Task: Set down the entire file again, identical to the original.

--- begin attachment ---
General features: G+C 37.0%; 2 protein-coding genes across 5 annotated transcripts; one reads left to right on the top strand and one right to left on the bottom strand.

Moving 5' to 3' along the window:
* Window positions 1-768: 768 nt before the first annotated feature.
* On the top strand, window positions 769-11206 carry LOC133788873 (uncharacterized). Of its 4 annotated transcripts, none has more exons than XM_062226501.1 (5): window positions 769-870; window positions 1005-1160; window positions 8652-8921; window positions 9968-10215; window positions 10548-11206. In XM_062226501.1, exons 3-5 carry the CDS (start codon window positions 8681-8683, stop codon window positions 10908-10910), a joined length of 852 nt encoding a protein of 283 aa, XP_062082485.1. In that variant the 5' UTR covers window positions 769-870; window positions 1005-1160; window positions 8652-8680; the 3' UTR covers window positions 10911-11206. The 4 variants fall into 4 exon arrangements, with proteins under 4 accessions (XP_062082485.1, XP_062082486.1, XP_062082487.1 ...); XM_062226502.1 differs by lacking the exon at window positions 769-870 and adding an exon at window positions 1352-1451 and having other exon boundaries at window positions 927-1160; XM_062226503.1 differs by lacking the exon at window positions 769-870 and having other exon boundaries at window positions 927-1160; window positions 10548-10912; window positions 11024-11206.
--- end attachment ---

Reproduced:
General features: G+C 37.0%; 2 protein-coding genes across 5 annotated transcripts; one reads left to right on the top strand and one right to left on the bottom strand.

Moving 5' to 3' along the window:
* Window positions 1-768: 768 nt before the first annotated feature.
* On the top strand, window positions 769-11206 carry LOC133788873 (uncharacterized). Of its 4 annotated transcripts, none has more exons than XM_062226501.1 (5): window positions 769-870; window positions 1005-1160; window positions 8652-8921; window positions 9968-10215; window positions 10548-11206. In XM_062226501.1, exons 3-5 carry the CDS (start codon window positions 8681-8683, stop codon window positions 10908-10910), a joined length of 852 nt encoding a protein of 283 aa, XP_062082485.1. In that variant the 5' UTR covers window positions 769-870; window positions 1005-1160; window positions 8652-8680; the 3' UTR covers window positions 10911-11206. The 4 variants fall into 4 exon arrangements, with proteins under 4 accessions (XP_062082485.1, XP_062082486.1, XP_062082487.1 ...); XM_062226502.1 differs by lacking the exon at window positions 769-870 and adding an exon at window positions 1352-1451 and having other exon boundaries at window positions 927-1160; XM_062226503.1 differs by lacking the exon at window positions 769-870 and having other exon boundaries at window positions 927-1160; window positions 10548-10912; window positions 11024-11206.